Supporting the Arts in Western Massachusetts and Beyond

July 12, 2018

REVIEW: Tanglewood, Boston Symphony Chamber Players

Tanglewood, Lenox, MA
July-5, 2018
by Michael J. Moran
Rudof Buchbinder

A day before the BSO’s opening night concert launched the 2018 Tanglewood season, ten of their members joined Austrian pianist Rudof Buchbinder in a stimulating chamber music program of two familiar masterworks framing two rewarding novelties.

Mozart’s opening Quintet for Piano and Winds, K.452, immersed the Ozawa Hall audience in a cool, bracing bath of sound on a hot, humid evening. The 30-minute piece in three movements exudes the happiness its composer must have been feeling when he wrote it in 1784, as his popularity was taking off across Europe. Buchbinder’s calm but forceful leadership anchored a relaxed performance, with agile and deeply felt contributions from oboist John Ferillo, clarinetist William R. Hudgins, hornist James Sommerville, and bassoonist Richard Svoboda.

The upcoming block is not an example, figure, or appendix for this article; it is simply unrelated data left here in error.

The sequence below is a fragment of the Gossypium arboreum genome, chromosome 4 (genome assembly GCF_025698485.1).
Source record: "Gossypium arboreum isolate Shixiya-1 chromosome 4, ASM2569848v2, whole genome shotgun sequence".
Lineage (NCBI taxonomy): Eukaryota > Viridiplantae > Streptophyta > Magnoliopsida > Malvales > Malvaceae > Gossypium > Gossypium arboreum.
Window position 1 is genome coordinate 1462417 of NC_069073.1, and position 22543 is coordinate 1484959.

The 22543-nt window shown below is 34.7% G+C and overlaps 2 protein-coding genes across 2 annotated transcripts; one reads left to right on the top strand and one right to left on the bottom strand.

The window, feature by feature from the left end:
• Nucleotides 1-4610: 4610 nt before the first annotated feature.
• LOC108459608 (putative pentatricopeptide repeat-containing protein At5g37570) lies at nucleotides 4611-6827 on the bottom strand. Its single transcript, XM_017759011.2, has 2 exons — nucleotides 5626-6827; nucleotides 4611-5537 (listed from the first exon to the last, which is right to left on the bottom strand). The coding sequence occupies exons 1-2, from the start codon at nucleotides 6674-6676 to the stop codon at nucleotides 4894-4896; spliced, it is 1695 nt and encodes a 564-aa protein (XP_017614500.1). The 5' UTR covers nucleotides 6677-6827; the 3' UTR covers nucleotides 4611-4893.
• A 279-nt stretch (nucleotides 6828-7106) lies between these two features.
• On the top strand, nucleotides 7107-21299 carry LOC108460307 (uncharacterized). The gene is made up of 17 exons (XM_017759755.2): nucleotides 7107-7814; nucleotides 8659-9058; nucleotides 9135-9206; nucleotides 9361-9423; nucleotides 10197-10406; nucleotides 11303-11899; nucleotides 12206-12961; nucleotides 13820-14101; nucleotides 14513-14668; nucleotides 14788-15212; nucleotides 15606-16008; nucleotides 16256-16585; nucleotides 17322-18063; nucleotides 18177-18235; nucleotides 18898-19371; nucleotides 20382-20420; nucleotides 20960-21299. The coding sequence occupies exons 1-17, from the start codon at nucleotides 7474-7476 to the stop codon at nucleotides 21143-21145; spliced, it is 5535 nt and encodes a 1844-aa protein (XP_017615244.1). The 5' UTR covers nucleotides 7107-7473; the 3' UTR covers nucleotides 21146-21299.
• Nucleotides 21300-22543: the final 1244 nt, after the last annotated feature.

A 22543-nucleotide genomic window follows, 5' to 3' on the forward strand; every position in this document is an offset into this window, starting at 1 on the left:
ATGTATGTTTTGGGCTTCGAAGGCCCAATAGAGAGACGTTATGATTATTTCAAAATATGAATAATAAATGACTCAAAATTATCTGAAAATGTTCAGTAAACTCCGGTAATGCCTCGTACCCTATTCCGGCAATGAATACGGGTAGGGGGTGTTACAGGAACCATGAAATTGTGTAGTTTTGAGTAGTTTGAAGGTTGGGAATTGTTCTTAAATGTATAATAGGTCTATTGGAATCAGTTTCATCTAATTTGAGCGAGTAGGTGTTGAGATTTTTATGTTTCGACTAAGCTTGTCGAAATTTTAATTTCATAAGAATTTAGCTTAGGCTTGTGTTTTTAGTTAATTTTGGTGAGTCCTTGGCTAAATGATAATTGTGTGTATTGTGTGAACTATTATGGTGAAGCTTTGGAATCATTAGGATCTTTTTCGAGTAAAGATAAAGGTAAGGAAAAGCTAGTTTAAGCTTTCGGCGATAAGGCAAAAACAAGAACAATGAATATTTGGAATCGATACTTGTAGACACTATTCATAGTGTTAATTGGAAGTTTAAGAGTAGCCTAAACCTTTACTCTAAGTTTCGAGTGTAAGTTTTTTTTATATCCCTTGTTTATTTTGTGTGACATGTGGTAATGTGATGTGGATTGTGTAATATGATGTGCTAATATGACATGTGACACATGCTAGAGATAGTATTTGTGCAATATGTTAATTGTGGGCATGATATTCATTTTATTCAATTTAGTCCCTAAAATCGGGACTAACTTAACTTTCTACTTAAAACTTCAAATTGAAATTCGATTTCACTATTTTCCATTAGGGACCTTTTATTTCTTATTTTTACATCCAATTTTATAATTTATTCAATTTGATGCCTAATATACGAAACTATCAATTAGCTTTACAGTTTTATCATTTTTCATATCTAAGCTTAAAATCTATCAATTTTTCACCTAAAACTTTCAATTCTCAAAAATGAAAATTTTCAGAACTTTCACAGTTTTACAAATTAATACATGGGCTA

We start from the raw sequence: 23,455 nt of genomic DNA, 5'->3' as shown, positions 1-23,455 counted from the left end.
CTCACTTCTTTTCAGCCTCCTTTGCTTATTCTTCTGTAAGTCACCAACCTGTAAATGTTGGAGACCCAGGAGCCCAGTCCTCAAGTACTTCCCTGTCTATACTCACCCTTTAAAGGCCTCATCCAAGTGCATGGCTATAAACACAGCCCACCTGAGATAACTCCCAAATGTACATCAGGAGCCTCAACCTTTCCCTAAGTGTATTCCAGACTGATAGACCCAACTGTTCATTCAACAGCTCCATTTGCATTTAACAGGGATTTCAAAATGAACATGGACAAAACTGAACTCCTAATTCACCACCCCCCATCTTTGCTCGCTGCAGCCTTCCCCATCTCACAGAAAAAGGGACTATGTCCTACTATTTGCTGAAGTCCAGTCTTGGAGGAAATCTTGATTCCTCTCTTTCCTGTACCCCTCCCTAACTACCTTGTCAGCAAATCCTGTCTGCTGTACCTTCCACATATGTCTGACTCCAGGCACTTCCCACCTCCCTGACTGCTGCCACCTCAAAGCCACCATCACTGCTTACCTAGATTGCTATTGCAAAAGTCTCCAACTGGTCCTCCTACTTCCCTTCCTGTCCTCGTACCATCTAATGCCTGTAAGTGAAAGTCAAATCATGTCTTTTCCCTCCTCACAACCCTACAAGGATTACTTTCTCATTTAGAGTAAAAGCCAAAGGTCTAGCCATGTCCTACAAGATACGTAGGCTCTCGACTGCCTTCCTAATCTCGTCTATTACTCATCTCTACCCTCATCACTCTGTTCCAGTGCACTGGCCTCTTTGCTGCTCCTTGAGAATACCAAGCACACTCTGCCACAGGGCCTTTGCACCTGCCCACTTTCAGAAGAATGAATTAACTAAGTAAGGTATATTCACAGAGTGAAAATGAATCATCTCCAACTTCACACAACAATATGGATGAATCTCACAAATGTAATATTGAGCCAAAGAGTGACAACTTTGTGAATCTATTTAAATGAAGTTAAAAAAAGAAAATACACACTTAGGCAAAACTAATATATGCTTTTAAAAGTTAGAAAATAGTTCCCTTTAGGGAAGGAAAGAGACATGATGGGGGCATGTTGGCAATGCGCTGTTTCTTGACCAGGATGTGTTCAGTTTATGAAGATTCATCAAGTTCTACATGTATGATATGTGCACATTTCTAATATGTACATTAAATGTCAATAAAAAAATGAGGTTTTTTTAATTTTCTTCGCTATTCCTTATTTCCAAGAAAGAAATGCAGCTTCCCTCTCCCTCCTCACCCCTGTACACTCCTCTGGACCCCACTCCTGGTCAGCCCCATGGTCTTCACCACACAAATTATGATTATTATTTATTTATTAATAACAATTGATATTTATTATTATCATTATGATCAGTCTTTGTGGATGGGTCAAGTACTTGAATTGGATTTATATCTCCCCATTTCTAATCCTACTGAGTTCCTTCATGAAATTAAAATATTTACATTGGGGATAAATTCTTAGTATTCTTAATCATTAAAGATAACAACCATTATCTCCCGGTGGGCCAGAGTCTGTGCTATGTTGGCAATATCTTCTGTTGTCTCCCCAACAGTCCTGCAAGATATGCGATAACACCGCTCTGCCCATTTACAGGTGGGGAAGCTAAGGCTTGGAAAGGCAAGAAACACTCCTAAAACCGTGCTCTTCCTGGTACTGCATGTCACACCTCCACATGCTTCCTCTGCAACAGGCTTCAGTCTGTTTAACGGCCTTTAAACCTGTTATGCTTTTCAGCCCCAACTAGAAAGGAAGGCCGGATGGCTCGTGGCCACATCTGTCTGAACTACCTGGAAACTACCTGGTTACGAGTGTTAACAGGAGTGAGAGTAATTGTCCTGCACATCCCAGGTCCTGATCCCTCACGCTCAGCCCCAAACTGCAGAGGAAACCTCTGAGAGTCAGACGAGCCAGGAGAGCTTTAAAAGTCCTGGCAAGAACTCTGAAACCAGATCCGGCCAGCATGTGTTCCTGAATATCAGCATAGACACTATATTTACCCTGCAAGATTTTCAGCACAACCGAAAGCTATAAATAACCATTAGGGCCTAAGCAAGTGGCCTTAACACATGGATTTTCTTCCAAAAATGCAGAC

The first half of the concert closed with a fascinating rarity, Polish-born Soviet composer Mieczyslaw Weinberg’s 1971 Sonata for Solo Double Bass. Edwin Barker coaxed a remarkably wide range of sounds from his unwieldy instrument as he explored various dance rhythms through the six short movements of this Shostakovich-like 20-minute suite.

Intermission was followed with an equally fascinating rarity by Leonard Bernstein, as Tanglewood celebrates its “Bernstein Centennial Summer,” his Variations on an Octatonic Scale. Composed in 1988-1989, less than two years before his death, the 10-minute theme with four variations is built on the eight-note scale of eastern music, rather than the seven-note (heptatonic) scale of most western music. Flutist Elizabeth Rowe and cellist Blaise Dejardin made a strong case for its theatrical flair.

The program closed with a passionate account of Schumann’s Piano Quintet, Opus 44, written in just two weeks during September-October 1842, and later to become a showpiece for his pianist- wife, Clara. Buchbinder’s Olympian technique and quiet charisma were the binding force for committed playing throughout the contrasting moods of its four movements by violinists Haldan Martinson and Alexander Velinzon, violist Steven Ansell, and cellist Dejardin.

This program led off what looks like a typically varied series of concerts by world-class musicians from many backgrounds in Ozawa Hall this season, including: Pamela Frank and Emanuel Ax (July 18); the Fleisher-Jacobson Piano Duo (July 19); the Emerson String Quartet (July 24-25); Thomas Ades and Kirill Gerstein (August 1); Paul Lewis (August 2); and Igor Levit and the JACK Quartet (August 15).